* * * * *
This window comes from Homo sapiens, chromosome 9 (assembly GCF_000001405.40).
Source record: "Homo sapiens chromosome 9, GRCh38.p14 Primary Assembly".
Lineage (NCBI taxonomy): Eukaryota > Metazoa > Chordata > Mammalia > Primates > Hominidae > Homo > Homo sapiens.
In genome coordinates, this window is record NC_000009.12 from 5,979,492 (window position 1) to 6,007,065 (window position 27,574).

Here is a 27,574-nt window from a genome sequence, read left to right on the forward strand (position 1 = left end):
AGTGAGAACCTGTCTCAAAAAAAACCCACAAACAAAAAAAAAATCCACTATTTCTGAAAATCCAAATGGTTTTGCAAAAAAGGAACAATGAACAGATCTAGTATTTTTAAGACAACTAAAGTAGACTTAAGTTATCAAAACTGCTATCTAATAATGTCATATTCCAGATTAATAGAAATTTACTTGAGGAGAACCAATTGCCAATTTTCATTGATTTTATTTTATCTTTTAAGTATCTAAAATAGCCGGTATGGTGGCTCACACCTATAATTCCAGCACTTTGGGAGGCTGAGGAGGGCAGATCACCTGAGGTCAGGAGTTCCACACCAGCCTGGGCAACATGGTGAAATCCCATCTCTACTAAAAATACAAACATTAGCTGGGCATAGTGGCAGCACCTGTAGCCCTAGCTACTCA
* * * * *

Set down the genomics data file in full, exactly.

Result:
This window comes from Homo sapiens, chromosome 9 (assembly GCF_000001405.40).
Source record: "Homo sapiens chromosome 9, GRCh38.p14 Primary Assembly".
Lineage (NCBI taxonomy): Eukaryota > Metazoa > Chordata > Mammalia > Primates > Hominidae > Homo > Homo sapiens.
In genome coordinates, this window is record NC_000009.12 from 5,979,492 (window position 1) to 6,007,065 (window position 27,574).

Here is a 27,574-nt window from a genome sequence, read left to right on the forward strand (position 1 = left end):
AGTGAGAACCTGTCTCAAAAAAAACCCACAAACAAAAAAAAAATCCACTATTTCTGAAAATCCAAATGGTTTTGCAAAAAAGGAACAATGAACAGATCTAGTATTTTTAAGACAACTAAAGTAGACTTAAGTTATCAAAACTGCTATCTAATAATGTCATATTCCAGATTAATAGAAATTTACTTGAGGAGAACCAATTGCCAATTTTCATTGATTTTATTTTATCTTTTAAGTATCTAAAATAGCCGGTATGGTGGCTCACACCTATAATTCCAGCACTTTGGGAGGCTGAGGAGGGCAGATCACCTGAGGTCAGGAGTTCCACACCAGCCTGGGCAACATGGTGAAATCCCATCTCTACTAAAAATACAAACATTAGCTGGGCATAGTGGCAGCACCTGTAGCCCTAGCTACTCA